When you take into consideration that I have seen hundreds of comedies, the number of Hollywood movies which have made me laugh is 31. Below is a list of the movies and how many times they made me laugh.
Predator (1), The Last Boy Scout (1), Eraser (1), True Lies (1), Bad Boys (1), Yes Man (1), Total Recall (2), I Now Pronounce You Chuck & Larry (2), Bachelor Party (2), Revenge of the Nerds (3), Coming to America (3), The Naked Gun (3), Hudson Hawk (3), Scary Movie 3 (3), Lethal Weapon 3 (4), Election (4), Magic (5), Jay and Silent Bob Strike Back (5), Silver Streak (6), Rush Hour (6), Rush Hour 2 (6), Rush Hour 3 (6), Sex Drive (6), Star Trek IV: The Voyage Home (7), Bill & Ted’s Excellent Adventure (7), Pulp Fiction (8), Striking Distance (9), Commando (10), National Lampoon’s Loaded Weapon (11), See No Evil, Hear No Evil (12) and Revenge of the Nerds II: Nerds in Paradise (13).
As for live-action TV shows (except documentaries and reality shows), 61 of them have made me laugh (the figures are an indication of watching an entire series once):
Californication (1), Breaking Bad (1), Blue Bloods (1), Veep (1), Ballers (1), Limitless (1), Martial Law (2), One Tree Hill (2), The Wire (2), Louie (2), Chicago Fire (2), Blindspot (2), Stan Against Evil (2), Legends of Tomorrow (2), Young Sheldon (2), Bored to Death (3), Hannibal (3), About a Boy (3), Atlanta (3), Curb Your Enthusiasm (4), Arrow (4), Barry (4), Lucifer (5), Sick of It (5), Schooled (5), House of Lies (6), Will & Grace (7), Speechless (7), Lethal Weapon (7), Modern Family (8), The Inbetweeners (9), The Big Bang Theory (10), Elementary (11), The Flash (11), Six Feet Under (12), Vice Principals (13), MacGyver (14), The Mentalist (17), Nash Bridges (24), Seinfeld (29), Friends (30), That `70s Show (34), Hawaii Five-0 (35), Two and a Half Men (41), Rules of Engagement (48), Everybody Loves Raymond (52), Entourage (63), NCIS: Los Angeles (64), The Middle (71), The Goldbergs (82), Silicon Valley (86), Scrubs (107), Eastbound & Down (110), Monk (185), Cheers (195), Psych (200), Magnum P.I. (262), The Fresh Prince of Bel-Air (266), NCIS (268), Frasier (278) and House (310).
The funniest episode of…
The Middle is Orlando (21).
That `70s Show is Prank Day (23).
Frasier is Good Grief (27).
Monk is Mr. Monk Gets Hypnotized (32).
Magnum P.I. is Paper War (34).
As for Will Smith’s sitcom, this is the series breakdown…
Season 1: (52).
Season 2: (80).
Season 3: (43).
Season 4: (45).
Season 5: (6).
Season 6: (39)
The first two seasons of Cheers didn’t make me laugh. It became funny when Frasier joined. Likewise, Woody was funnier than Coach; while Rebecca was funnier than Diane.
Magnum P.I. deserves to be singled out, because that’s the show that people talk about when they hail Moonlighting for being the first TV series to have action, comedy, drama and romance being coalesced into a wide range of narratives. The eighties MacGyver series was the Breaking Bad of its time. It’s such a shame that it was never remastered since the video transfer cheapens it despite having a bigger budget than Magnum P.I.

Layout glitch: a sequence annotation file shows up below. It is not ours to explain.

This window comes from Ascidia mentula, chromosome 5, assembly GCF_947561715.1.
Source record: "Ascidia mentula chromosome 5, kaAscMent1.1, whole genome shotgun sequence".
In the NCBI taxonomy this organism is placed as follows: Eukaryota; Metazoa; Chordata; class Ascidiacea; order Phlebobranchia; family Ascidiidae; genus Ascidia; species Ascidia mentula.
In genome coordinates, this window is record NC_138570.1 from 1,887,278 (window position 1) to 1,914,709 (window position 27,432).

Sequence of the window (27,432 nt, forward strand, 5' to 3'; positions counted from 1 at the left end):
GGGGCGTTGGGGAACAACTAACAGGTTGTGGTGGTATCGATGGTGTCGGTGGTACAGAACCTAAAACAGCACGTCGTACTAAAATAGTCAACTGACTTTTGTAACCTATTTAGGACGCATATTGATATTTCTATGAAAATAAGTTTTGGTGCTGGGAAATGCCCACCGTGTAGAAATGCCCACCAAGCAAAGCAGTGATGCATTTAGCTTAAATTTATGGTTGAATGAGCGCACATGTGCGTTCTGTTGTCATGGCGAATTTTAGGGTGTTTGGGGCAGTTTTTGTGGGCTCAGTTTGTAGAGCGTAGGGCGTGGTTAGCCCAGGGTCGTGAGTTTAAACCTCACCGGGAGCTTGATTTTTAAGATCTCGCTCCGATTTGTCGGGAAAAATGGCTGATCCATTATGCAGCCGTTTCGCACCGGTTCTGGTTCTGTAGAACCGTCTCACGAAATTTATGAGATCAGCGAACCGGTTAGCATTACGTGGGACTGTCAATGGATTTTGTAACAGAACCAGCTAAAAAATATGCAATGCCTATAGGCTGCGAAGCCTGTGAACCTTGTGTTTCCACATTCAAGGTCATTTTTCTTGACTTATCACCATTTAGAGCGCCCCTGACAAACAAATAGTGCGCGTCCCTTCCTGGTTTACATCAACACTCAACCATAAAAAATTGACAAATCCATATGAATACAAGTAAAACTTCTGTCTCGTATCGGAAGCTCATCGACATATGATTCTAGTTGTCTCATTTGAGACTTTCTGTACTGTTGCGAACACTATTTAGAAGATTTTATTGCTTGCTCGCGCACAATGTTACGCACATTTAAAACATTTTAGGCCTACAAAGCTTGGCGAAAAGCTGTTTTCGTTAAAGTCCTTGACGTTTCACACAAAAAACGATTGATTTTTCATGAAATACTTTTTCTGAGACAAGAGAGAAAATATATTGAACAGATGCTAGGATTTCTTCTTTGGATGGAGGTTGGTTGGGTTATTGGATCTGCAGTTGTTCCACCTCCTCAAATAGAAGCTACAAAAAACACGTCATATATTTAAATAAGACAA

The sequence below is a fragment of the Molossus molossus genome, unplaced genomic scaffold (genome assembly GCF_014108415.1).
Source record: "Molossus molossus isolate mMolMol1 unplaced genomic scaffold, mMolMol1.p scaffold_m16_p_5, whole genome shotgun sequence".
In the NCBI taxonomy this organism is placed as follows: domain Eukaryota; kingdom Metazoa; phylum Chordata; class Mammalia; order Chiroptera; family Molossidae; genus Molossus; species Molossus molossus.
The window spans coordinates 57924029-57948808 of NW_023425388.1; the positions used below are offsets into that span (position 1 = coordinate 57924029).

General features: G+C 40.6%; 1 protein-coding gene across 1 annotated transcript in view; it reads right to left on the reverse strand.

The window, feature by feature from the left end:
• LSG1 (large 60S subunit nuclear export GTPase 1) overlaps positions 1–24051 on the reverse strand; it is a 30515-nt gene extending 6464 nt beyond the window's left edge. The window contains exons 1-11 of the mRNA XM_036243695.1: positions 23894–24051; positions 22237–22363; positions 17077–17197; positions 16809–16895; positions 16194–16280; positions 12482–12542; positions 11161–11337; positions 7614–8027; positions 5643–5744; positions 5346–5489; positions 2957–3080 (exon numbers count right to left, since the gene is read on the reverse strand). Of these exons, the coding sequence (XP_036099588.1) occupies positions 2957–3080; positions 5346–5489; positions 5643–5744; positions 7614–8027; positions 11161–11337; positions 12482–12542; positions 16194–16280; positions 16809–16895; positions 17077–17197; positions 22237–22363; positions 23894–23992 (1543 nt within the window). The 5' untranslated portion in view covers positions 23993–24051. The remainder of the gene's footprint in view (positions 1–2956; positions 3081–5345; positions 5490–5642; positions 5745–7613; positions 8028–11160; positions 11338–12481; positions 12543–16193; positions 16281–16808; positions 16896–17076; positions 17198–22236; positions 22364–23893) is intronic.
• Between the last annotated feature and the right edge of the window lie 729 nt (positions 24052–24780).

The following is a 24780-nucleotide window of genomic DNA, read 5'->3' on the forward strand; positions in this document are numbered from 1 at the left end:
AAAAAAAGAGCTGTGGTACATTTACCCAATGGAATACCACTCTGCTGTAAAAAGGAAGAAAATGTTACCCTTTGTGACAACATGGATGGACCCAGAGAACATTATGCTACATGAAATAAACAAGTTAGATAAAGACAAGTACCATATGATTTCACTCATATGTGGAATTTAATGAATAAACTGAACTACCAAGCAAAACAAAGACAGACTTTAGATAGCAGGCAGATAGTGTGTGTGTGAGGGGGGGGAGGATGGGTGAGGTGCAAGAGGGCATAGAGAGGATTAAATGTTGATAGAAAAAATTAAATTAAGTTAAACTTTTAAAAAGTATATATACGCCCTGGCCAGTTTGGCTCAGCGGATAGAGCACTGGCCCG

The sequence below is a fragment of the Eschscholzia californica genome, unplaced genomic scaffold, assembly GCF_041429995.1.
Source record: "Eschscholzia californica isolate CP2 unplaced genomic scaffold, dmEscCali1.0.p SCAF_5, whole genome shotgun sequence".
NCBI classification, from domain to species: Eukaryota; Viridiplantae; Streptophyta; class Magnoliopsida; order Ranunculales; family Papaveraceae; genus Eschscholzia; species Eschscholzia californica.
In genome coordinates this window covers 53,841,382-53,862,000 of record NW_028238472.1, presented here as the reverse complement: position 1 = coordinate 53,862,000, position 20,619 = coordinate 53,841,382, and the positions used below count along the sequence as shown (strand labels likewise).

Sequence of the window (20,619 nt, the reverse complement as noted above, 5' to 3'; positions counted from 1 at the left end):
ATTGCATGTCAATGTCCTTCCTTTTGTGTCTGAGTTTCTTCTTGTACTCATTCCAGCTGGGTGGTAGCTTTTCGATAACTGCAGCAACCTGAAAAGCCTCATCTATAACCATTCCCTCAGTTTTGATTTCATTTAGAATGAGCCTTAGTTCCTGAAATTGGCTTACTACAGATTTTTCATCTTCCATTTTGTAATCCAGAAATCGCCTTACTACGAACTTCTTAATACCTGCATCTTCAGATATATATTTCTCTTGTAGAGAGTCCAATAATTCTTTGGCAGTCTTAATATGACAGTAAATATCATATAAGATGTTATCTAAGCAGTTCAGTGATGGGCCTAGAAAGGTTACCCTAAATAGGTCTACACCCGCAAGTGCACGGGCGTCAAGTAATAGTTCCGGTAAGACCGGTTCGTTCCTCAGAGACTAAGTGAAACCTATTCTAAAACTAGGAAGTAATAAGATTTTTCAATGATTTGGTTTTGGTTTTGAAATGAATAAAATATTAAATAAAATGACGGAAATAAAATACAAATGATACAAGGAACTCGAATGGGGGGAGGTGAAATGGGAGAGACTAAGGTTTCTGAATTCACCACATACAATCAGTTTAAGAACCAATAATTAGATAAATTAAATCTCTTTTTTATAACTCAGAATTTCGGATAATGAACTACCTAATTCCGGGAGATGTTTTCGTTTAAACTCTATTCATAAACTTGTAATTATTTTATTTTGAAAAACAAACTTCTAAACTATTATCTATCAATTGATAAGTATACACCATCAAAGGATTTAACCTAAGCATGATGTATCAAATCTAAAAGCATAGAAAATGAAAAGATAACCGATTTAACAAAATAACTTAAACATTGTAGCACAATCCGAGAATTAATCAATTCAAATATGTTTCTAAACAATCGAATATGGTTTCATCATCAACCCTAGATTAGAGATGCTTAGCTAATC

The reality TV show that has made me laugh the most is Impractical Jokers (662). Second to that is Hotel Hell (237 times).
As for animated shows, The Simpsons = 306, South Park = 128, American Dad! = 101, Beavis and Butthead = 79, The Ricky Gervais Show = 67, Rick and Morty = 13, The Cleveland Show = 13, Bob’s Burgers = 8, Family Guy = 5, Gary and His Demons = 3 and Jeff & Some Aliens = 1.
Gordon Stainforth (British editor) discussing the possibility of Stanley Kubrick liking The Simpsons in this most overlooked of quotes: “I can’t imagine Stanley not really relishing it, so close is it in many ways to his own very droll sense of humour.”
In the December 2013 issue of Metal Hammer, Dave Brockie (who performs as Oderus Urungus in GWAR) talked about his guest appearance on The Jerry Springer Show (1997): “It was great. It was all staged. The mom wasn’t the kid’s mom. He wasn’t even a GWAR fan. I didn’t know until after the show, while we all were partying, when the mom was hitting on me then told me – Oh no, they paid me to say I was his mom; I’m an actress. All those reality shows – and I’ve done enough to know – they are not reality.”
The Meryl Streep of eighties and nineties chat shows was Wally Ann Wharton, who didn’t get much film work because it would shatter the illusions that cynical TV producers fooled audiences with. Producers would be constantly molding her to fit the part that any given show needed for each topic. Re-runs (or YouTube uploads) of shows like Donahue and Geraldo will show you that Wally was more respected than any actress who worked in the adult industry – one of the reasons why you won’t see her act in mainstream movies and TV shows, but…hey, she found a niche while others had struggled to find their bearings.